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La Luz Weirdo Shrine Hardly Art
Article written by
Ged M - Sep 21, 2015
La Luz’s second album was produced and recorded by Ty Segall in a surf shop in San Dimas, California but the Seattle natives have a less sunny disposition in their music, namely a dark end-of season feel to their lo-fi take on surf-rock. There’s also a darker literary inspiration: Charles Burns’ Seattle-set comic book series that describes a sexually transmitted bug that causes grotesque mutations in a set of Seattle teenagers. So far, so weird. The album cover’s 3D hologram and poster (viewed with the accompanying 3D glasses – a reason for buying the physical rather than digital format) further illustrates the strange visions that only La Luz can help you see.
Flying the surf-rock flag are ‘Hey Papi’, a fast, thrashy and twangy instrumental tune while ‘I Wanna Be Alone With You’ has a scorching solo and is driven by Marian Li Pino’s merciless drumming and new bassist Lena Simon. However, the eerie darkness of opening track ‘Sleep Till They Die’ is more typical of Weirdo Shrine, displaying Shana Cleveland’s guitar skills, the Doors-like organ of Alice Sandahl and the stunning girl group harmonies of La Luz all together. Album closer ‘True Love Knows’ is a brilliant dreampop finale, showing off ethereal four-part harmonies and hazy organ drones.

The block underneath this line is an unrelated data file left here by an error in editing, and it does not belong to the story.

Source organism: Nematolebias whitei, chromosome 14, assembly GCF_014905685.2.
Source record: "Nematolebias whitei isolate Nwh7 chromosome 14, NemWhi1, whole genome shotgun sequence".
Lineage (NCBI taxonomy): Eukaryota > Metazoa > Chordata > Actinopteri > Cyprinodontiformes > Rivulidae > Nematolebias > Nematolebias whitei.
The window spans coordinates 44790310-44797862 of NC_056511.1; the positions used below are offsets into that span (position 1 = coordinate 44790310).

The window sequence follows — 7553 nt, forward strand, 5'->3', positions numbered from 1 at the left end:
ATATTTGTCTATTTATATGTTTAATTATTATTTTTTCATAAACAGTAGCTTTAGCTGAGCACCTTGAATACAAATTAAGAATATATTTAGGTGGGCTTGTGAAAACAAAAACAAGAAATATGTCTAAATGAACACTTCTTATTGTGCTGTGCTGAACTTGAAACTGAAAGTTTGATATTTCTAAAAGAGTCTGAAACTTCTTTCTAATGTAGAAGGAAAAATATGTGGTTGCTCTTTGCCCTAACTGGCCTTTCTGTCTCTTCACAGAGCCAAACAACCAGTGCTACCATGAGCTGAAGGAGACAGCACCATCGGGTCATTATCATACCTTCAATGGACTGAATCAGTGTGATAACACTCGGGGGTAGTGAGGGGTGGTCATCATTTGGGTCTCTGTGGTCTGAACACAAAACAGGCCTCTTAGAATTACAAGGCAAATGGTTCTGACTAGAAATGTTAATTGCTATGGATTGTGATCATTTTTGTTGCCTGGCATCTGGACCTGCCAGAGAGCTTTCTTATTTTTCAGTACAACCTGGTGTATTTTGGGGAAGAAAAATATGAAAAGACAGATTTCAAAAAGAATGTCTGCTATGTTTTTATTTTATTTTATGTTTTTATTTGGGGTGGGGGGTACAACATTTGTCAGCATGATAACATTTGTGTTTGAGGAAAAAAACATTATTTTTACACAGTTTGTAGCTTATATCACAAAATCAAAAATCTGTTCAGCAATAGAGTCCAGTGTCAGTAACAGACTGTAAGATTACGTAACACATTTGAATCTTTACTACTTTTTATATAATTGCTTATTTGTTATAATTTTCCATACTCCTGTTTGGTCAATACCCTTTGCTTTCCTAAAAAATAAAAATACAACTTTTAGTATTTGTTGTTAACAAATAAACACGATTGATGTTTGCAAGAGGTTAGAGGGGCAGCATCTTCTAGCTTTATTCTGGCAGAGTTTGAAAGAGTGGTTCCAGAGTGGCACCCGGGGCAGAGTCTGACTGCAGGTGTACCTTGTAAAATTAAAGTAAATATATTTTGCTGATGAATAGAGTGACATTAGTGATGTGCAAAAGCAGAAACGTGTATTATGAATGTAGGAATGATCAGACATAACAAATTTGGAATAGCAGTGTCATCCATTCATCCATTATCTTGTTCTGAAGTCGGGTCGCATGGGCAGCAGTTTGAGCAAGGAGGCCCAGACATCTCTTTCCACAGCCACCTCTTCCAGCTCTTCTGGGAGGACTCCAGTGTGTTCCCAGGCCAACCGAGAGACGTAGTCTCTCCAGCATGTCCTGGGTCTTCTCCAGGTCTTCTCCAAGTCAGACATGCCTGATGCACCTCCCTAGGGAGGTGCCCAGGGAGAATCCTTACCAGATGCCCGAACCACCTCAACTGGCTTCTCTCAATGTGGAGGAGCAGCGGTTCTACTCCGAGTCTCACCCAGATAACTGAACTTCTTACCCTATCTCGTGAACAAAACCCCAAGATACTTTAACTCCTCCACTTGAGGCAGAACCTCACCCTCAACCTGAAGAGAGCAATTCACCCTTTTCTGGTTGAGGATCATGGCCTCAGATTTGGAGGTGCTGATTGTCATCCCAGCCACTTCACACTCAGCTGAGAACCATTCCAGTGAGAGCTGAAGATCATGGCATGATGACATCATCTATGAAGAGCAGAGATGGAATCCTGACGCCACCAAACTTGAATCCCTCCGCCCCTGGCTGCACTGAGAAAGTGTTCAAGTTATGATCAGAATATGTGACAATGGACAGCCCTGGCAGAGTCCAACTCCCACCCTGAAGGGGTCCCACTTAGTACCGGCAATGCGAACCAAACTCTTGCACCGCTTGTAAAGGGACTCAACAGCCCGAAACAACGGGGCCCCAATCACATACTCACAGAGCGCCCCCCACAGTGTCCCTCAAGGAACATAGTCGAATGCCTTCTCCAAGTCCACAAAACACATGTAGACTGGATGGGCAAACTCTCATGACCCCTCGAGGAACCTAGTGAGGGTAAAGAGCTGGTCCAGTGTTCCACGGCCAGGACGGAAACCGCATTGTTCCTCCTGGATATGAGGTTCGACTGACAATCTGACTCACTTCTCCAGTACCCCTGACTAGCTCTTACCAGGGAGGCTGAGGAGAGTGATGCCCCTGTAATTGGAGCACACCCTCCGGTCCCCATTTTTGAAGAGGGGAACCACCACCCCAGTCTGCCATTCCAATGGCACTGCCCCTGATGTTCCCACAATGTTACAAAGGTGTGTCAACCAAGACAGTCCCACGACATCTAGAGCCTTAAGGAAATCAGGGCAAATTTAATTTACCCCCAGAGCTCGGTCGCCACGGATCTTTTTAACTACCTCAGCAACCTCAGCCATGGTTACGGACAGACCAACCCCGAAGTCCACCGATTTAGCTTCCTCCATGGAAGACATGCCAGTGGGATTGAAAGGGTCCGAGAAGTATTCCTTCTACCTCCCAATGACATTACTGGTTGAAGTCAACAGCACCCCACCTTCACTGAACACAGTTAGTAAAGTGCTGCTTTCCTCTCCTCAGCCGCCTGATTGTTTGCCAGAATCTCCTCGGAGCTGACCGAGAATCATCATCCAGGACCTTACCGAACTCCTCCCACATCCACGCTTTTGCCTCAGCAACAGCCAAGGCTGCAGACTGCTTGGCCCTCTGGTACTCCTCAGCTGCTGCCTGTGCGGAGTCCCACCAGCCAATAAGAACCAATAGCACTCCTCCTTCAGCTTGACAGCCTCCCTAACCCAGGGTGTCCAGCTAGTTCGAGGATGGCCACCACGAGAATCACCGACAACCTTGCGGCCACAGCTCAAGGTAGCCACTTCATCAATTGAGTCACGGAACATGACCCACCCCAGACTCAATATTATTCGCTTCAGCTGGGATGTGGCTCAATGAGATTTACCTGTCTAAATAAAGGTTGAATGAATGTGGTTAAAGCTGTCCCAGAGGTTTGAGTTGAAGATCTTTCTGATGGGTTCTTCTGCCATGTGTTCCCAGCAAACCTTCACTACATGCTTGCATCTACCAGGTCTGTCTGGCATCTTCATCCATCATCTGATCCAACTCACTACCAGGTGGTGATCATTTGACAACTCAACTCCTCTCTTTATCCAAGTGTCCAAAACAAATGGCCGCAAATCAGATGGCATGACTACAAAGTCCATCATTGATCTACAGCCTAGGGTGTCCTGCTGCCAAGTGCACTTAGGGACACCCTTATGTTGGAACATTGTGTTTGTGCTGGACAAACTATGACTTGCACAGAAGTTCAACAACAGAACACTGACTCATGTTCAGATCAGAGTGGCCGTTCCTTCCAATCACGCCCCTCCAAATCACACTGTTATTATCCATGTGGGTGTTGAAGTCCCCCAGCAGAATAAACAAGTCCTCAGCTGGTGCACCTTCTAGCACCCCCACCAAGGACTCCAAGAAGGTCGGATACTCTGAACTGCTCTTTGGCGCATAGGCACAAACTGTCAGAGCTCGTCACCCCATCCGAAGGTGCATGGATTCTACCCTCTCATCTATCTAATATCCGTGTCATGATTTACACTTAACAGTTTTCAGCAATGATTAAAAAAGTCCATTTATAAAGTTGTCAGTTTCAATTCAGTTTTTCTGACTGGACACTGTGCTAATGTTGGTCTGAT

Surf-rock, doo-wop, girl-group pop and even an echo of 50s death ballads are all present in the La Luz sound but it has a modern rawness of emotion and intensity of expression that makes it an essential listen. All-in-all, these are dangerous waters to venture on, with no lifeguards for safety.